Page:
Most of us are digital natives, or at least quite happy in the virtual online world, with contacts on Facebook, Instagram, and WhatsApp. But I specifically remember a conversation I had with my friend before the onset of the COVID-19 pandemic that I'd like to share with you. It brought new insight into the meaning of the evangelical counsels.
"Innovations in the fast-approaching 5G to 10G world of the future are far, very far beyond my imagination," Sister Shirley said on Zoom. "Maybe we'll be able to meet multidimensional models of our dear sisters who live at the opposite end of the globe as if they are standing right in front of us."
"But there'll be no real warmth and feeling from a hug or handshake, for sure," I respond.
"How did people in the Old Testament world see reality?" we wonder and begin debating each other. Finally, I open a copy of the Bible from the digital library on my laptop, out of mere curiosity, to glance through the contents and see what life and relationships look like.
"Hmm …" I'm pleasantly shocked with my discovery as I try to dig, more than two millennia down the timeline, into history and herstory. "There’s a word 'nephesh,' which is mentioned 757 times!" I exclaim.
Sister Shirley is also interested in learning more, and she insists that I should share the screen with her. "What does ‘nephesh’ mean according to the philosophy of language of the biblical characters?" We decide to find out.
"It is the hungry (Deuteronomy 12:20; 1 Samuel 2:16), thirsty (Proverbs 25:25), covetous (Proverbs 23:2), always dissatisfied, devouring (Habakkuk 2:5), and air-breathing (Genesis 2:7; Jeremiah 2:24) throat with a wide jaw and open mouth wandering with insatiable desire (Ecclesiastes 6:9),' Sister Shirley read.
"The throat seems to define the person," she said.
"In simple terms, they seem to be seeking something in their relationships that will truly fulfill them, isn't it?" I add.
"And how does God react to their wide jaws and open mouths?" asks Sister Shirley, apparently amused.
A joyful noise
"He satisfies the thirsty and fills the hungry with good things (Psalms 107:8-9). As soon as they accept God's love without complaining any further, the Hallelujah breaks out from the depths of their hearts through their throats, in gladness (Psalms 150:6). Indeed, it is a joyful cry from their innermost beings," I respond.
Sister Shirley continues the reflection: "God has not only saved their necks from their enemies and preserved their lives (Psalms 105:18; 1 Samuel 28:9) but has also prepared a surprise for the generations to come when Jesus will come to quench their thirst (John 4:13-14) and give them life in abundance (John 10:10)."
We are enjoying this venture, and I resume sharing. "Oh! The meaning of 'nephesh' seems to be changing from throat to life itself (Psalms 30:3; Proverbs 8:35)! It is also linked with blood (Leviticus 24:17). Further on, it is identified with the soul and the whole person. From what I gather, the Hebrews have a holistic vision of the human person, and they do not treat the body and soul as two separate or divisible aspects of human life. However, it is now the third century and then the second century B.C. I see how 'nephesh' is being translated into 'psyche' in the Greek Septuagint (Old Testament)."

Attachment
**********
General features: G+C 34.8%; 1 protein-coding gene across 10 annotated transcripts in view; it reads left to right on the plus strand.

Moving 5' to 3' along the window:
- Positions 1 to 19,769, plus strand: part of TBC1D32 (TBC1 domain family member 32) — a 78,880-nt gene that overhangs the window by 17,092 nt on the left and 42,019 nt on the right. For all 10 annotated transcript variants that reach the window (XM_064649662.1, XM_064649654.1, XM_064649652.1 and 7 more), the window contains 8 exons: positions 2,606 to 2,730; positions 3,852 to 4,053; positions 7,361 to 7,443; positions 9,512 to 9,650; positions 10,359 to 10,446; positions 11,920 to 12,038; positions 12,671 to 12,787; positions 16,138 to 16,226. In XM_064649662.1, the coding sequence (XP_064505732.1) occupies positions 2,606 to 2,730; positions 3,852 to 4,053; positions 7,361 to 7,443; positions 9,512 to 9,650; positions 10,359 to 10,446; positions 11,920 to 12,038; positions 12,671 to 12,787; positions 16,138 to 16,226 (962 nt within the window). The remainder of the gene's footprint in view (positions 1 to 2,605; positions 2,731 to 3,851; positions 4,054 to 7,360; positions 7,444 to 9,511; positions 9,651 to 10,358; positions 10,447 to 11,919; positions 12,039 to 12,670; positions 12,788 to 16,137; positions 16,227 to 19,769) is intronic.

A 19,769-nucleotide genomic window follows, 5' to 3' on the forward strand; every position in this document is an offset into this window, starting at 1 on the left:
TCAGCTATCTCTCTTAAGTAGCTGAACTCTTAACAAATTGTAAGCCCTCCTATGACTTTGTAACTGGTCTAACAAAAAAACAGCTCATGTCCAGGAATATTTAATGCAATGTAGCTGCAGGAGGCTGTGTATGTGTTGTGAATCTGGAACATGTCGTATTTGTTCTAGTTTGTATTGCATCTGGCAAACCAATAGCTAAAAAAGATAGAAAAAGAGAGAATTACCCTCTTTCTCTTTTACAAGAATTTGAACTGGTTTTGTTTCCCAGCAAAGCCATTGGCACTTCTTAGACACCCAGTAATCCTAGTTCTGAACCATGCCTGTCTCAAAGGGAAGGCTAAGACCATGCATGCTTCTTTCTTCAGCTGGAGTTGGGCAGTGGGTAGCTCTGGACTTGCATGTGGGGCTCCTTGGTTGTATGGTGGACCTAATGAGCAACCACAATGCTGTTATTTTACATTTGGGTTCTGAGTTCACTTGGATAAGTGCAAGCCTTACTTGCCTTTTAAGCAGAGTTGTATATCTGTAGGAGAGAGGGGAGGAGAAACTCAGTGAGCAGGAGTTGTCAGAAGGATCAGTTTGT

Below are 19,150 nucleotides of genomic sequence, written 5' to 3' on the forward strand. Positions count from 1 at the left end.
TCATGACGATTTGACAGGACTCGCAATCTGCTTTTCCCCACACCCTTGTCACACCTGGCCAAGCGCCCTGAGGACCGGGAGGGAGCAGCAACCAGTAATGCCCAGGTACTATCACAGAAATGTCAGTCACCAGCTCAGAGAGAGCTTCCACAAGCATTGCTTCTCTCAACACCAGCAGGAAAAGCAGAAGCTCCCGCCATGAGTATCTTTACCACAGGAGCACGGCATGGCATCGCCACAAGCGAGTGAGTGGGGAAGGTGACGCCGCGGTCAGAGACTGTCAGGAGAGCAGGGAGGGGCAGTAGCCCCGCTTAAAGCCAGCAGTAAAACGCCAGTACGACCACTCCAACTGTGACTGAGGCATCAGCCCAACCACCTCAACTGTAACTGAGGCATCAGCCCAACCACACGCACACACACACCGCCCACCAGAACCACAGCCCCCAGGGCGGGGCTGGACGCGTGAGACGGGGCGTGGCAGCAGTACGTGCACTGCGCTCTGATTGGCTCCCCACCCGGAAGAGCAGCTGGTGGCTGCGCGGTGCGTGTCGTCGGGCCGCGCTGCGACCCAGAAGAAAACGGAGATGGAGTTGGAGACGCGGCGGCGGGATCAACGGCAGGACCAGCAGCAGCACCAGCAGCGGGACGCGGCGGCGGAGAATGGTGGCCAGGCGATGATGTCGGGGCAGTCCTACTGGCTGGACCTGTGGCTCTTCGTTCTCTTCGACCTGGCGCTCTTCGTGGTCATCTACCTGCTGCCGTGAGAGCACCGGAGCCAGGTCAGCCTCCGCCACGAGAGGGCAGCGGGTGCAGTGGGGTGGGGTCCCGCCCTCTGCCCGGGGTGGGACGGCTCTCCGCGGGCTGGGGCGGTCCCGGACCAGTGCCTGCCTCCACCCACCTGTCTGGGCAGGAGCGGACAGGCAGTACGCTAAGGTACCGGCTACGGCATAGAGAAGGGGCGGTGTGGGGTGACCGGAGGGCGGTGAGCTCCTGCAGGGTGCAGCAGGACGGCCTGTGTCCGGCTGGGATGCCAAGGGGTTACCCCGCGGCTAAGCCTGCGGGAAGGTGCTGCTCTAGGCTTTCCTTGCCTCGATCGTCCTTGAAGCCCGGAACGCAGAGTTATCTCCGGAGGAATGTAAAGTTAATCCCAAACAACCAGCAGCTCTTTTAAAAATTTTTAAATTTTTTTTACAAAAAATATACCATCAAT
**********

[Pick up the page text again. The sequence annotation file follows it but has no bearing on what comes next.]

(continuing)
"Following this translation of the Old Testament, it is being interpreted according to Greek dualistic philosophy which, unfortunately, treats body and soul of the person as two distinct parts," says Sister. Shirley. (She knows Western philosophy, after all.)
There's a thunderstorm and Wi-Fi the connection is unsteady. Power failure follows. We lose our Zoom connection. I return to the present and continue to muse on how "nephesh" applies to our lives.
Now three years have passed since our last conversation. Sister Shirley is no more. She was gasping so much for breath as she battled the coronavirus between life and death. She had been serving COVID-19 patients as a nurse in the rural hospital.
The pandemic brought us a lot of grief and forced us to review our priorities. The description of nephesh in the Old Testament, which she read aloud to me is still very fresh and vivid in my mind. The memory of "wide jaws and open mouths" is so much like the video clips on news channels showing people waiting for a bed outside hospitals overflowing with patients, as well as images of those on oxygen and ventilators because of infection with the deadly virus.
But there’s more to nephesh, I think. Human desire for satisfaction could move us in two different directions. We could either wander with wide jaws and open mouths towards power, wealth and love of earthly pleasures or, as consecrated people, we could direct our gaze toward Christ who promises to give us fullness of life, as he said to the Samaritan woman:
Everyone who drinks of this water will be thirsty again,
but those who drink of the water
that I will give them
will never be thirsty.
The water that I will give
will become in them
a spring of water
gushing up to eternal life.
Although social distancing and lockdowns compelled many of us to rely more upon digital communication, we are tired, really. It was a surprise when I discovered the development of the understanding of nephesh in the books of the Bible even though they were written more than two millennia ago. I really drew a lot of inspiration from it to look for fulfilment in Christ. A salute and a prayer for Sister. Shirley and every nurse who commended nephesh into God's hands after spending her life in service.